Clos Montirius Vacqueyras 2003

I found this biodynamic wine at Bar Boloud in New York City, while dining on pâtés and blood sausage. Rarely does a wine from the Vacqueyras region of the southern Rhône Valley embody such a degree of complexity. A blend of Grenache and Syrah, Clos Montirius evokes aromas of macerated cherries and developed red currants, intertwined with a distinct barnyardy edge. The earthy, leathery undertones support the wine, add depth and compensate for a slight astringency on the nose.

On the palate there are notes of cassis and spice, and the wine drinks slightly “hot” (higher in alcohol) due to the excessively warm vintage in which it was produced. Yet, the well balanced tannins even out the fruit and alcohol to achieve a wine that is palate and food friendly. It’s easy on the wallet as well — the average retail price is $22. It pairs well with game, such as squab or venison, but can be enjoyed on its own or with a hard cheese.


3 responses to “Clos Montirius Vacqueyras 2003”

  1. Great review Rachael, I love what Montirius is doing. PS there’s a review here of the 2001 from a UK perspective, which is right in the drinking zone now:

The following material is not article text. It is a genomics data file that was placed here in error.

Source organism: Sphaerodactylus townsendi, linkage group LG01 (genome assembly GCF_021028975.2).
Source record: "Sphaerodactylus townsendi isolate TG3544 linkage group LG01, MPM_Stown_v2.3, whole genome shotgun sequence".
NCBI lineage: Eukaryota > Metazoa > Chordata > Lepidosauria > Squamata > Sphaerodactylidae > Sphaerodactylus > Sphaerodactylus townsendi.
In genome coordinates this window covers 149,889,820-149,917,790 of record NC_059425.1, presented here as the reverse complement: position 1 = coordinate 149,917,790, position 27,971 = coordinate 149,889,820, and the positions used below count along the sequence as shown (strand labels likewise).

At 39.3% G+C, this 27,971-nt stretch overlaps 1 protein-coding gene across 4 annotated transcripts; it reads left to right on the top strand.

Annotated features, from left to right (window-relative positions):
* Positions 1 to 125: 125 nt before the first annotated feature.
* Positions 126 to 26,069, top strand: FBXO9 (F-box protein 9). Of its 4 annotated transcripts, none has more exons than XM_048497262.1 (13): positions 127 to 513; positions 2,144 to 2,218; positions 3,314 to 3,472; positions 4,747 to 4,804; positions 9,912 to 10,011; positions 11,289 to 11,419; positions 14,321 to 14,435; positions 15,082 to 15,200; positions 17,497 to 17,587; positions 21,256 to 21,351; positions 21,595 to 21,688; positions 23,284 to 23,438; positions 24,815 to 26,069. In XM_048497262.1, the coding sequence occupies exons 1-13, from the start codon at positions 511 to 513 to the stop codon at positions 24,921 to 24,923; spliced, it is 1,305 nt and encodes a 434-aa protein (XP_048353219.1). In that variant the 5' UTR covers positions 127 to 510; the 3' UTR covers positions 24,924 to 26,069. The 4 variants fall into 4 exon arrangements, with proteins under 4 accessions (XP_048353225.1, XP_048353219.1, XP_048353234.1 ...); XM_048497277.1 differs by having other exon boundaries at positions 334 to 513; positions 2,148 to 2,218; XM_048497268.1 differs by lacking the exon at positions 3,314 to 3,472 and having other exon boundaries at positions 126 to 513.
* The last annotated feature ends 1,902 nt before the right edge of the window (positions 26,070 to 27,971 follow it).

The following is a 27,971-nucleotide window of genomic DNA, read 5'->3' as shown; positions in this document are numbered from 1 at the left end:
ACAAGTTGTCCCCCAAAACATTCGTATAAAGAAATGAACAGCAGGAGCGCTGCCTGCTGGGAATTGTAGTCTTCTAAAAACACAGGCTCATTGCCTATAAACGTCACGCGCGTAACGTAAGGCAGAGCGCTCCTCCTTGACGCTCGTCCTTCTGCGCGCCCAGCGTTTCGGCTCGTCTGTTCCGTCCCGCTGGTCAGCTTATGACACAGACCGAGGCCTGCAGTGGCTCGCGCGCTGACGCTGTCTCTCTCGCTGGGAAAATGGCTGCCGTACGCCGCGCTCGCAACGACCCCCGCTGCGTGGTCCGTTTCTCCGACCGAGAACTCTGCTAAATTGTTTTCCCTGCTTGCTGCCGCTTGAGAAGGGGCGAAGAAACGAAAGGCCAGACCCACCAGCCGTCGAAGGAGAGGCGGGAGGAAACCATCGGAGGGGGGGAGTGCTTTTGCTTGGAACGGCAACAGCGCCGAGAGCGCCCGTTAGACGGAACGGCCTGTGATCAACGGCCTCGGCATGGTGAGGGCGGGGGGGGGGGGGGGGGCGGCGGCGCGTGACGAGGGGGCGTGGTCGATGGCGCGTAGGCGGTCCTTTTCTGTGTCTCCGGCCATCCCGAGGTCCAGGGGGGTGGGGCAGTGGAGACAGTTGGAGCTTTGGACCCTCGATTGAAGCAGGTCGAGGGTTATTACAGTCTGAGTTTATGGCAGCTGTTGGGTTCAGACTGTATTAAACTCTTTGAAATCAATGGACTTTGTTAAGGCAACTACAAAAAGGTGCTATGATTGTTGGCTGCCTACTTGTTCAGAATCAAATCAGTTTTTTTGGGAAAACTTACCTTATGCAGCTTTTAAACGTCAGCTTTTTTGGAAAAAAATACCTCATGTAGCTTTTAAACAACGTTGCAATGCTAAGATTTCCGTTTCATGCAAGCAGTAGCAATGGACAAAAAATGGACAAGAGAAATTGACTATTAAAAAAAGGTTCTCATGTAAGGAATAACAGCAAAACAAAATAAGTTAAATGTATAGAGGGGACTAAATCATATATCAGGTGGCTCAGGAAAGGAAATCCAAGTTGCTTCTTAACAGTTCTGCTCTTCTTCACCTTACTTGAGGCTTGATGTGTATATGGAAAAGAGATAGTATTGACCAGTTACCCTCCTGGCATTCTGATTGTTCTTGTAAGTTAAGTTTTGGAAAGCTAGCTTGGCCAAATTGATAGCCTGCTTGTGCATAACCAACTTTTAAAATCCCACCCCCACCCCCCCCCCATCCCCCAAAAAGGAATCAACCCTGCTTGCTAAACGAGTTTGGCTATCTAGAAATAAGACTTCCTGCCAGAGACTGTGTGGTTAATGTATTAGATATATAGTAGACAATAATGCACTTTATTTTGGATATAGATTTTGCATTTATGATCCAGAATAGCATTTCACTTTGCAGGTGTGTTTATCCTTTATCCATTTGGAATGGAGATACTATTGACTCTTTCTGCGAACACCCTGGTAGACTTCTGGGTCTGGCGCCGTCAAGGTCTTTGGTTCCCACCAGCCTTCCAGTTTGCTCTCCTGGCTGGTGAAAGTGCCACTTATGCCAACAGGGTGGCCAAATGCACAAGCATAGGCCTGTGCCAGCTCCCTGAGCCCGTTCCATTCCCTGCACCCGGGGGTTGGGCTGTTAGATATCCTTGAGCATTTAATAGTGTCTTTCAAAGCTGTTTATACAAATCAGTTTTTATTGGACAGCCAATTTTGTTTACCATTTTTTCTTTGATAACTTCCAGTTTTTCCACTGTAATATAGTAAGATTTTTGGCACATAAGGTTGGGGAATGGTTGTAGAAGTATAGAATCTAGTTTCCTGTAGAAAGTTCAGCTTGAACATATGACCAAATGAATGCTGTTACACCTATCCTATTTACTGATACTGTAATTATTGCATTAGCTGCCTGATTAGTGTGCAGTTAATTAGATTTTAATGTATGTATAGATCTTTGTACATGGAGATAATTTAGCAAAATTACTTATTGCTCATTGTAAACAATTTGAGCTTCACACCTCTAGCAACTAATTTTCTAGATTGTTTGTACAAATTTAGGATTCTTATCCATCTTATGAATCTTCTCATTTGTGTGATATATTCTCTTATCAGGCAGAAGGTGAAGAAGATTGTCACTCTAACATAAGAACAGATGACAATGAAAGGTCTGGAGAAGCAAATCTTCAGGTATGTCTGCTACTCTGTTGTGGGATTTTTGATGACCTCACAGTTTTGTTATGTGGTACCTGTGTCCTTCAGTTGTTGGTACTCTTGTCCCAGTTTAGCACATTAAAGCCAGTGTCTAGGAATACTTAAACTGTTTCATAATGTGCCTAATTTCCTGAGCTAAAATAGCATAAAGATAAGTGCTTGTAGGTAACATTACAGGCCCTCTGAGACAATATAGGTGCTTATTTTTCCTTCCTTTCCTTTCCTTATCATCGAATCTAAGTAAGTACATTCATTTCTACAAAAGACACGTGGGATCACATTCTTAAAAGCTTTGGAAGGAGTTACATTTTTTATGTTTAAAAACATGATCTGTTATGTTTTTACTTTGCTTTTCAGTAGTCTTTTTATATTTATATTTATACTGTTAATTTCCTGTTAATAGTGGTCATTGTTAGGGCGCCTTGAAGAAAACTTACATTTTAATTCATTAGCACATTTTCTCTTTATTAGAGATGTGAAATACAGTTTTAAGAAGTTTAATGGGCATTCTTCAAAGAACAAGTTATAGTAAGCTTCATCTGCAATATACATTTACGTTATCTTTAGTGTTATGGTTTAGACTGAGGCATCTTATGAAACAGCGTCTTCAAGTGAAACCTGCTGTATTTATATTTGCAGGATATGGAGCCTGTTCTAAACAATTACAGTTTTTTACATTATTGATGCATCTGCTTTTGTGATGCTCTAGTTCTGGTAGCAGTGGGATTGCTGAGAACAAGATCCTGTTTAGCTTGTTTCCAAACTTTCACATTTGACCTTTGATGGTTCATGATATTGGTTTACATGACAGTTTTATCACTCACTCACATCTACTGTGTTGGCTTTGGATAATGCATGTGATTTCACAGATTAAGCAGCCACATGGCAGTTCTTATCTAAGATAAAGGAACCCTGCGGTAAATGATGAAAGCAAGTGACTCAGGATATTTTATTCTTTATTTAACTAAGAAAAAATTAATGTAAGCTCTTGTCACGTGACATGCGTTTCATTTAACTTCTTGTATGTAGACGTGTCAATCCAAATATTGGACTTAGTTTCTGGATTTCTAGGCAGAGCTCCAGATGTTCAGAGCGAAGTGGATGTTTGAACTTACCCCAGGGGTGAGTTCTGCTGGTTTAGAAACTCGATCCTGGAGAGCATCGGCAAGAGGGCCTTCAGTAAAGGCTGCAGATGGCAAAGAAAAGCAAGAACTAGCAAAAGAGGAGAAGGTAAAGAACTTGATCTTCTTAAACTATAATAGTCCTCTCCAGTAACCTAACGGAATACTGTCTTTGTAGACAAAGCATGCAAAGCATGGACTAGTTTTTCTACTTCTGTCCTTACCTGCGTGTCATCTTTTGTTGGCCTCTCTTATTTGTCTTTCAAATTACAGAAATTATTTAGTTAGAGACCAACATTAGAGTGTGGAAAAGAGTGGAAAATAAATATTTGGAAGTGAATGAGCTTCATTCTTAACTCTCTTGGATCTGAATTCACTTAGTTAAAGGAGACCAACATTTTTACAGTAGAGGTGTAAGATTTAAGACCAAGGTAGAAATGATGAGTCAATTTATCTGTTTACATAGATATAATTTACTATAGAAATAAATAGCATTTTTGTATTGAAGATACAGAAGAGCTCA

2. Rachael Lowe Avatar
    Rachael Lowe

    Thank you Paul! I do love their wines, and am always interested in earlier vintages and their current drinking capabilities…thanks for the link!

  3. Yoko Takahashi Avatar
    Yoko Takahashi

    You ROCK, Rachael! Loved your post and information about this wine. I attended this Silkstone event on their roof top and their “chosen” wine consultant poured us Vacqueyras for the pork shoulder main course? The dining guests and I really didn’t think it paired well? Actually, most of the people at the table were somewhat confused, but we didn’t want to be rude. Her choice for the appetizer course was also off-putting, a rosey rosado (and I love Italian rosados, but this one was too rosey, too sweet?), made me a bit queasy smelling floral, rosey wine as I’m eating the rich-flavored appetizers. The other guests seemingly didn’t finish this wine either.

    We just didn’t understand how this wine consultant could have messed up the wine regarding food pairings, or did she not do her research? After reading your article, I agree, we wanted more rich meat or gamey meat to be paired with Vacqueyras. Though Silkstone seemingly has a decent reputation, I hope to never bump into this “wine sommelier” ever again.

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